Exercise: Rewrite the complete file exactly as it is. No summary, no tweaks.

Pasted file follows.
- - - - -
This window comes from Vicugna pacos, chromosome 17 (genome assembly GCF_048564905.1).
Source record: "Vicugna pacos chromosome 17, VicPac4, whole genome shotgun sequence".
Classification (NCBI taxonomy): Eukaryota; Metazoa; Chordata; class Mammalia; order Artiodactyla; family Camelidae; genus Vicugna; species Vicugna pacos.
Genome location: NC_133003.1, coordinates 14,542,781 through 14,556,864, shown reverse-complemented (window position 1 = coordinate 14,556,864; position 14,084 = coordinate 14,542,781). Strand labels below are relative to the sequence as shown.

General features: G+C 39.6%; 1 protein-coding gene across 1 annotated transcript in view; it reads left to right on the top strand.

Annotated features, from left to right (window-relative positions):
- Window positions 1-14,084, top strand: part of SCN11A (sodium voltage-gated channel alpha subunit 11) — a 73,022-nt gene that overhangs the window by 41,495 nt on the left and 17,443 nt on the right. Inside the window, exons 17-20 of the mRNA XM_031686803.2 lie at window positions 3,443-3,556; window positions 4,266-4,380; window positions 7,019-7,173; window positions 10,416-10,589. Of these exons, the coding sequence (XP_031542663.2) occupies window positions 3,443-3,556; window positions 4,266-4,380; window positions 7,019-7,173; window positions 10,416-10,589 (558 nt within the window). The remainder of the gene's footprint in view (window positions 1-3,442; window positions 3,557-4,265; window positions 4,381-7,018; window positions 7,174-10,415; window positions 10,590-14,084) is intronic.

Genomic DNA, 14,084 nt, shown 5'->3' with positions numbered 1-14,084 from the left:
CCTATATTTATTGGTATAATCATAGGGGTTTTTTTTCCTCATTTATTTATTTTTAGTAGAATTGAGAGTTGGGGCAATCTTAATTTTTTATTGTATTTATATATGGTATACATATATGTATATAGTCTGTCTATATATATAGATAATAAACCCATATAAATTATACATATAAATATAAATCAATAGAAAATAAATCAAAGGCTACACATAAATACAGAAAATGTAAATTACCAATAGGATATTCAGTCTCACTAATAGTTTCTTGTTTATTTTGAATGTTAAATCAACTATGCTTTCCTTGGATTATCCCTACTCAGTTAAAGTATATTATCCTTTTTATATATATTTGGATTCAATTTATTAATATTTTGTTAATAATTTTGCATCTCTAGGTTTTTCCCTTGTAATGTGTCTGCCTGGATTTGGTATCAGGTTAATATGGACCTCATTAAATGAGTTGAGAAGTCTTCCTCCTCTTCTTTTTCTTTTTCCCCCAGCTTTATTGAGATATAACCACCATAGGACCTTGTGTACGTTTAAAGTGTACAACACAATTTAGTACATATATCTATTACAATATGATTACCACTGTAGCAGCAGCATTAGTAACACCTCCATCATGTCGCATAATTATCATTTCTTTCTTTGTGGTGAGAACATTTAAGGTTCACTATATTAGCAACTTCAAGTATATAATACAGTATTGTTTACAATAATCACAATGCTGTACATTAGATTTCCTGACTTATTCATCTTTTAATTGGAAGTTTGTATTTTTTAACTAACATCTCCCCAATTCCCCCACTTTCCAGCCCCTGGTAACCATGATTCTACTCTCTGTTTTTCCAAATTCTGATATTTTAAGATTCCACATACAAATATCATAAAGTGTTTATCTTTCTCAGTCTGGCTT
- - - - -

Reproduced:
This window comes from Vicugna pacos, chromosome 17 (genome assembly GCF_048564905.1).
Source record: "Vicugna pacos chromosome 17, VicPac4, whole genome shotgun sequence".
Classification (NCBI taxonomy): Eukaryota; Metazoa; Chordata; class Mammalia; order Artiodactyla; family Camelidae; genus Vicugna; species Vicugna pacos.
Genome location: NC_133003.1, coordinates 14,542,781 through 14,556,864, shown reverse-complemented (window position 1 = coordinate 14,556,864; position 14,084 = coordinate 14,542,781). Strand labels below are relative to the sequence as shown.

General features: G+C 39.6%; 1 protein-coding gene across 1 annotated transcript in view; it reads left to right on the top strand.

Annotated features, from left to right (window-relative positions):
- Window positions 1-14,084, top strand: part of SCN11A (sodium voltage-gated channel alpha subunit 11) — a 73,022-nt gene that overhangs the window by 41,495 nt on the left and 17,443 nt on the right. Inside the window, exons 17-20 of the mRNA XM_031686803.2 lie at window positions 3,443-3,556; window positions 4,266-4,380; window positions 7,019-7,173; window positions 10,416-10,589. Of these exons, the coding sequence (XP_031542663.2) occupies window positions 3,443-3,556; window positions 4,266-4,380; window positions 7,019-7,173; window positions 10,416-10,589 (558 nt within the window). The remainder of the gene's footprint in view (window positions 1-3,442; window positions 3,557-4,265; window positions 4,381-7,018; window positions 7,174-10,415; window positions 10,590-14,084) is intronic.

Genomic DNA, 14,084 nt, shown 5'->3' with positions numbered 1-14,084 from the left:
CCTATATTTATTGGTATAATCATAGGGGTTTTTTTTCCTCATTTATTTATTTTTAGTAGAATTGAGAGTTGGGGCAATCTTAATTTTTTATTGTATTTATATATGGTATACATATATGTATATAGTCTGTCTATATATATAGATAATAAACCCATATAAATTATACATATAAATATAAATCAATAGAAAATAAATCAAAGGCTACACATAAATACAGAAAATGTAAATTACCAATAGGATATTCAGTCTCACTAATAGTTTCTTGTTTATTTTGAATGTTAAATCAACTATGCTTTCCTTGGATTATCCCTACTCAGTTAAAGTATATTATCCTTTTTATATATATTTGGATTCAATTTATTAATATTTTGTTAATAATTTTGCATCTCTAGGTTTTTCCCTTGTAATGTGTCTGCCTGGATTTGGTATCAGGTTAATATGGACCTCATTAAATGAGTTGAGAAGTCTTCCTCCTCTTCTTTTTCTTTTTCCCCCAGCTTTATTGAGATATAACCACCATAGGACCTTGTGTACGTTTAAAGTGTACAACACAATTTAGTACATATATCTATTACAATATGATTACCACTGTAGCAGCAGCATTAGTAACACCTCCATCATGTCGCATAATTATCATTTCTTTCTTTGTGGTGAGAACATTTAAGGTTCACTATATTAGCAACTTCAAGTATATAATACAGTATTGTTTACAATAATCACAATGCTGTACATTAGATTTCCTGACTTATTCATCTTTTAATTGGAAGTTTGTATTTTTTAACTAACATCTCCCCAATTCCCCCACTTTCCAGCCCCTGGTAACCATGATTCTACTCTCTGTTTTTCCAAATTCTGATATTTTAAGATTCCACATACAAATATCATAAAGTGTTTATCTTTCTCAGTCTGGCTT